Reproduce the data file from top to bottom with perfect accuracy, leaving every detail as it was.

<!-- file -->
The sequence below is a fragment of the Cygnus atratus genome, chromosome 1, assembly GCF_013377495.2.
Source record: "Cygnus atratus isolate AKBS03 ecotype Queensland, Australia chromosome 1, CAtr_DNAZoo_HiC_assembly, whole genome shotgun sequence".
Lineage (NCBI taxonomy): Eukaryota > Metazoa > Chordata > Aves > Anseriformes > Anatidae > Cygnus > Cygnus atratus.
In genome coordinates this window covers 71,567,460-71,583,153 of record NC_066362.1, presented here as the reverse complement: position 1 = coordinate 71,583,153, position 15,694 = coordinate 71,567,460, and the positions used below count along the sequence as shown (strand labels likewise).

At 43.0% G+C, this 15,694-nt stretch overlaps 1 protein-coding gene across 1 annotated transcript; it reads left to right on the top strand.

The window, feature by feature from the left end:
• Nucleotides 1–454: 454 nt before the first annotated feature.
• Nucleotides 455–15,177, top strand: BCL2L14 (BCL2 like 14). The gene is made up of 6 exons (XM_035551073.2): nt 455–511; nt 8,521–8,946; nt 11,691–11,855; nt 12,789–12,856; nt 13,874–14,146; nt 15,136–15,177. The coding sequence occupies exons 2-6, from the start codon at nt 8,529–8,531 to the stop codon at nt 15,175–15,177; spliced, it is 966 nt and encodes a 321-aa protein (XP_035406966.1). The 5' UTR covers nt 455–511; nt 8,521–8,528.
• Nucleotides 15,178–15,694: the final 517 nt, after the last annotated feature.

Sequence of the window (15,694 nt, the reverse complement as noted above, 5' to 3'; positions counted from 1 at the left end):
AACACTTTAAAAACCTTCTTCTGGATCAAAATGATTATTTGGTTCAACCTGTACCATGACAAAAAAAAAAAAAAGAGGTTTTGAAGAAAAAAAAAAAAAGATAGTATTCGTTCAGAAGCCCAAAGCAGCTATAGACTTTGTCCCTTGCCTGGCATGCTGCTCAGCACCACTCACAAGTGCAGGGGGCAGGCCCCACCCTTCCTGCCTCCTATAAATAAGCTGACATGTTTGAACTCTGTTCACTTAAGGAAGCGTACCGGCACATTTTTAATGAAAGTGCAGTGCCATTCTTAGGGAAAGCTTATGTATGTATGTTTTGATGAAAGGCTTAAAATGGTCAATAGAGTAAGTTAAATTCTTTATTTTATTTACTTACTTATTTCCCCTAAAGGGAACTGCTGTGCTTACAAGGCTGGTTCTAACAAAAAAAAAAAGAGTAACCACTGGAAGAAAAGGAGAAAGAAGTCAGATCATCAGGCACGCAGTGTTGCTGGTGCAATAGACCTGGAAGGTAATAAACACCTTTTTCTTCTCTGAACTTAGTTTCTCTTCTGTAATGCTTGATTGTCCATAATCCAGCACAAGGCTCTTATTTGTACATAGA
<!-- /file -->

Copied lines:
The sequence below is a fragment of the Cygnus atratus genome, chromosome 1, assembly GCF_013377495.2.
Source record: "Cygnus atratus isolate AKBS03 ecotype Queensland, Australia chromosome 1, CAtr_DNAZoo_HiC_assembly, whole genome shotgun sequence".
Lineage (NCBI taxonomy): Eukaryota > Metazoa > Chordata > Aves > Anseriformes > Anatidae > Cygnus > Cygnus atratus.
In genome coordinates this window covers 71,567,460-71,583,153 of record NC_066362.1, presented here as the reverse complement: position 1 = coordinate 71,583,153, position 15,694 = coordinate 71,567,460, and the positions used below count along the sequence as shown (strand labels likewise).

At 43.0% G+C, this 15,694-nt stretch overlaps 1 protein-coding gene across 1 annotated transcript; it reads left to right on the top strand.

The window, feature by feature from the left end:
• Nucleotides 1–454: 454 nt before the first annotated feature.
• Nucleotides 455–15,177, top strand: BCL2L14 (BCL2 like 14). The gene is made up of 6 exons (XM_035551073.2): nt 455–511; nt 8,521–8,946; nt 11,691–11,855; nt 12,789–12,856; nt 13,874–14,146; nt 15,136–15,177. The coding sequence occupies exons 2-6, from the start codon at nt 8,529–8,531 to the stop codon at nt 15,175–15,177; spliced, it is 966 nt and encodes a 321-aa protein (XP_035406966.1). The 5' UTR covers nt 455–511; nt 8,521–8,528.
• Nucleotides 15,178–15,694: the final 517 nt, after the last annotated feature.

Sequence of the window (15,694 nt, the reverse complement as noted above, 5' to 3'; positions counted from 1 at the left end):
AACACTTTAAAAACCTTCTTCTGGATCAAAATGATTATTTGGTTCAACCTGTACCATGACAAAAAAAAAAAAAAGAGGTTTTGAAGAAAAAAAAAAAAAGATAGTATTCGTTCAGAAGCCCAAAGCAGCTATAGACTTTGTCCCTTGCCTGGCATGCTGCTCAGCACCACTCACAAGTGCAGGGGGCAGGCCCCACCCTTCCTGCCTCCTATAAATAAGCTGACATGTTTGAACTCTGTTCACTTAAGGAAGCGTACCGGCACATTTTTAATGAAAGTGCAGTGCCATTCTTAGGGAAAGCTTATGTATGTATGTTTTGATGAAAGGCTTAAAATGGTCAATAGAGTAAGTTAAATTCTTTATTTTATTTACTTACTTATTTCCCCTAAAGGGAACTGCTGTGCTTACAAGGCTGGTTCTAACAAAAAAAAAAAGAGTAACCACTGGAAGAAAAGGAGAAAGAAGTCAGATCATCAGGCACGCAGTGTTGCTGGTGCAATAGACCTGGAAGGTAATAAACACCTTTTTCTTCTCTGAACTTAGTTTCTCTTCTGTAATGCTTGATTGTCCATAATCCAGCACAAGGCTCTTATTTGTACATAGA